Demonstrating his multiple interests is part of why Curtis' essay succeeds so well, but most of these examples aren't just examples of contradictions or subverted expectations. They show other things, too, such as the way other people see him (Asian students don't believe he's half Japanese, non-Asian kids only see him as Asian), how his interest in different fields leads him to create unique projects, and how his experience being different allows him to be welcoming to others.

Curtis' writing is lively without getting lost in the metaphor. The framing device is clear, but it doesn't come up so much that it feels too focused on the idea of a polyphonic note. The essay would work just fine without the metaphor, which means his points are strong and sound.

According to the admissions officers' notes, Curtis' essay stood out in part because of the way it shows his ability to think across disciplines. Creative thinking is a huge asset at a research university such as Johns Hopkins. Like Romila's essay, this interest in interdisciplinary learning proves that he'll be a good fit for Johns Hopkins.

 

body_plan-7You wouldn't build a house without a plan—don't write your essay without one, either!

 

4 Key Tips for Writing Your Johns Hopkins Essay

Because the Johns Hopkins supplement has just one prompt, you'll want to do your absolute best on it. That means getting started early and giving yourself plenty of time to polish and refine your work.

As with all college essays, you should go through multiple drafts and seek feedback from others to make sure your essay is as strong as it can be. The earlier you start, the more time you'll have to whip it into shape!

 

#1: Brainstorm

Remember all those exercises your high school teachers had you work on, such as mind mapping and free writing? Now's the time to bust them out.

Look at the prompt and write down as many short answers as you can think of, no matter how silly they might sound—you don't have to use them if you don't feel strongly about them! If you spend some time writing down all your ideas, you can choose the one that speaks most strongly to you rather than getting midway through an essay before realizing that it's not what you really want to write about.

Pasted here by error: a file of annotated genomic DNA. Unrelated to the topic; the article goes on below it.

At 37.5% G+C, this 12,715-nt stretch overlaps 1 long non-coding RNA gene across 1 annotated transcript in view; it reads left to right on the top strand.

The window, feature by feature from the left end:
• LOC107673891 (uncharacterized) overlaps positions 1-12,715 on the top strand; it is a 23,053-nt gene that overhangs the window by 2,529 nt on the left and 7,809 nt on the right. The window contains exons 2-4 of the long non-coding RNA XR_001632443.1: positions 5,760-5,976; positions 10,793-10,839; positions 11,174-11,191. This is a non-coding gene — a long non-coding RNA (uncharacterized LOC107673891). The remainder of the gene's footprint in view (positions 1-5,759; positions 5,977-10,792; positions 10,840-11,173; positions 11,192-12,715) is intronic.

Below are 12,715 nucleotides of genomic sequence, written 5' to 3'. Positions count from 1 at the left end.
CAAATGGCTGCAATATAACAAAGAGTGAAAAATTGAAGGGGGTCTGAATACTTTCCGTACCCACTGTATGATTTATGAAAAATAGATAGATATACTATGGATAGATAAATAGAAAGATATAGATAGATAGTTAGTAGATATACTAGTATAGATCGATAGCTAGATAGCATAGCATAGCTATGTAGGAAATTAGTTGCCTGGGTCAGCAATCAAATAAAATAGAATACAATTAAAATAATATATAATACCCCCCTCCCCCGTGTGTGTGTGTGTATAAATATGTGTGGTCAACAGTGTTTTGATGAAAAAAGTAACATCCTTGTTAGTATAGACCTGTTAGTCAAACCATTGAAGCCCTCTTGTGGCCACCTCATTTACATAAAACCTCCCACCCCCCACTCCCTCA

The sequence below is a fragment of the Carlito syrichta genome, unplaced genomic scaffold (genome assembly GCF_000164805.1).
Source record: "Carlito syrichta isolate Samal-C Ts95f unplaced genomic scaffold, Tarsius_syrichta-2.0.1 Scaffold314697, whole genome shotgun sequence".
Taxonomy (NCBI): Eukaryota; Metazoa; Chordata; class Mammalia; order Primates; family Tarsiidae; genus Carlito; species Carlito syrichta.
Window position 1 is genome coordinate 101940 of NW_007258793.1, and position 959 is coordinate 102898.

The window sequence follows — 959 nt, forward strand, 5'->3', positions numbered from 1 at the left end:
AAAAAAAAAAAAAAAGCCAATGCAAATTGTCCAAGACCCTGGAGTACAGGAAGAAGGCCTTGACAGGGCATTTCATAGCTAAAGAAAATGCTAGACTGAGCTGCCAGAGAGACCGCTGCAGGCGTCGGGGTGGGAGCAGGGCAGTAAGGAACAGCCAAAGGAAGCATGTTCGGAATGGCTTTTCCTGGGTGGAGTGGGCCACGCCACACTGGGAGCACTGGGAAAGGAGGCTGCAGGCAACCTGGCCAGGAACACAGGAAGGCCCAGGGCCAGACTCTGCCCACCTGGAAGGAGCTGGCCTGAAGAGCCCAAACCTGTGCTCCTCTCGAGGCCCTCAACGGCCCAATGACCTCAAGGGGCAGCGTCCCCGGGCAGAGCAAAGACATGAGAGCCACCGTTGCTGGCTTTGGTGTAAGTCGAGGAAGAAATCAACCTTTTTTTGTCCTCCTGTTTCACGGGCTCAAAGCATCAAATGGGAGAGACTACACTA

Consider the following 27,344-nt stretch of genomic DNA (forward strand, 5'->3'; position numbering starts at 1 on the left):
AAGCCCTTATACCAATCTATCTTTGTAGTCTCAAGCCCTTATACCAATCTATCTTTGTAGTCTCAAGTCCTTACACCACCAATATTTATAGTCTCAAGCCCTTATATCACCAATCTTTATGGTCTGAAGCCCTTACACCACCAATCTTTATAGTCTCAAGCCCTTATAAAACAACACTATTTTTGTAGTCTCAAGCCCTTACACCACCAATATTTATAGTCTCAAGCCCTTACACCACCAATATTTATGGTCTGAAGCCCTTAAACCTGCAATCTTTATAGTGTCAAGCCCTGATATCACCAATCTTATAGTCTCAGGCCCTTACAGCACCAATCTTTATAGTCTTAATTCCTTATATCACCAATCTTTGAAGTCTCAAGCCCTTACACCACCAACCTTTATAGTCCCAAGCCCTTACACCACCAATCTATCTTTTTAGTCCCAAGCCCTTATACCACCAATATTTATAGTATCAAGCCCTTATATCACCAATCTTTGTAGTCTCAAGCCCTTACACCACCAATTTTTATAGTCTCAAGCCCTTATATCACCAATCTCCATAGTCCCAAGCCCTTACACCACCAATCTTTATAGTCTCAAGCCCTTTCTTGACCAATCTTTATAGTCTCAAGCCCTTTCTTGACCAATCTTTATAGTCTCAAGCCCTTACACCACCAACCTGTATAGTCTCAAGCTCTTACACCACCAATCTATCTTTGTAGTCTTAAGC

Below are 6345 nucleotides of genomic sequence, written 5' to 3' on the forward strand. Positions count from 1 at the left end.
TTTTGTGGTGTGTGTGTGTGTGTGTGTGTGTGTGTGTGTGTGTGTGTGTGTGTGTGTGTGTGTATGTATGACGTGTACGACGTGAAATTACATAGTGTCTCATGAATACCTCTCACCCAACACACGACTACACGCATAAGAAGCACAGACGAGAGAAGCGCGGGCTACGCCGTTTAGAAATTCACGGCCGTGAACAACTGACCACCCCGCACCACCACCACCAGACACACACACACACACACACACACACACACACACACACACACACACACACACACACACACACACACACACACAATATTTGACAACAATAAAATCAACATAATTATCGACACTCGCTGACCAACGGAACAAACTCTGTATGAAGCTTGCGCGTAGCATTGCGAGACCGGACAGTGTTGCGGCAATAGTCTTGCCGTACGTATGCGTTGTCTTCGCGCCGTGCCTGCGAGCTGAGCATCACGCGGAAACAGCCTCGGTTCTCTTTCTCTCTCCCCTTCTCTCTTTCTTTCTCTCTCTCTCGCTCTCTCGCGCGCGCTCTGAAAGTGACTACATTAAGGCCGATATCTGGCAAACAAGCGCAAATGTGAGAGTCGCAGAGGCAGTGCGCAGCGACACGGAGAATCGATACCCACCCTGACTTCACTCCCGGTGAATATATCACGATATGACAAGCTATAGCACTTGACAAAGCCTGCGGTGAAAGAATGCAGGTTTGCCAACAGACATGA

#2: Be Specific

Specificity is extremely important. With just 400 words, you need to make sure you're using your space wisely.

Tie your idea directly to Johns Hopkins University rather than speaking in generalities. Look through their course catalog and club offerings, and try to connect some of them to your goals and aspirations. Because the prompt asks about collaboration, try to envision yourself in those spaces, accomplishing your goals thanks to your classmates' support.

 

#3: Get Feedback

Once you've gone through a draft or two, it's time to turn your precious essay over to someone else for feedback. Find people you trust to give you honest and helpful critique. If they're too harsh, you're not going to want to use their advice. But if they focus too much on praise, you might not end up with anything to change.

Look to teachers or other people who have experience with writing—preferably not parents, as they're a little too close to you to be objective—for good advice.

 

#4: Revise

Let all that feedback sit for a while before you sit down to revise your Johns Hopkins essay. Often, our initial response to feedback is to either implement or reject all of it, neither of which is necessarily the best way to improve an essay.

Consider the feedback you receive and find a middle ground between the recommendations and your voice and goals. It's OK if you don't agree with some of it, but do be sure that you always ask yourself why someone might not have understood your meaning. If clarity is an issue, you can still address that even if you don't agree with someone's suggestion.

 

What's Next?

A good essay is just one part of a successful Johns Hopkins application. Take some time to make sure your GPA, ACT, and SAT scores are up to par, too!

Need some additional help in writing a great college essay? This guide has all the tips and tricks for turning your ideas into essays!

The college application process can be long and confusing, especially when you're applying to a competitive school like Johns Hopkins. This expert guide to college applications will give you all the tips and information you need to create a truly spectacular application!

 


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Melissa Brinks
About the Author

Melissa Brinks graduated from the University of Washington in 2014 with a Bachelor's in English with a creative writing emphasis. She has spent several years tutoring K-12 students in many subjects, including in SAT prep, to help them prepare for their college education.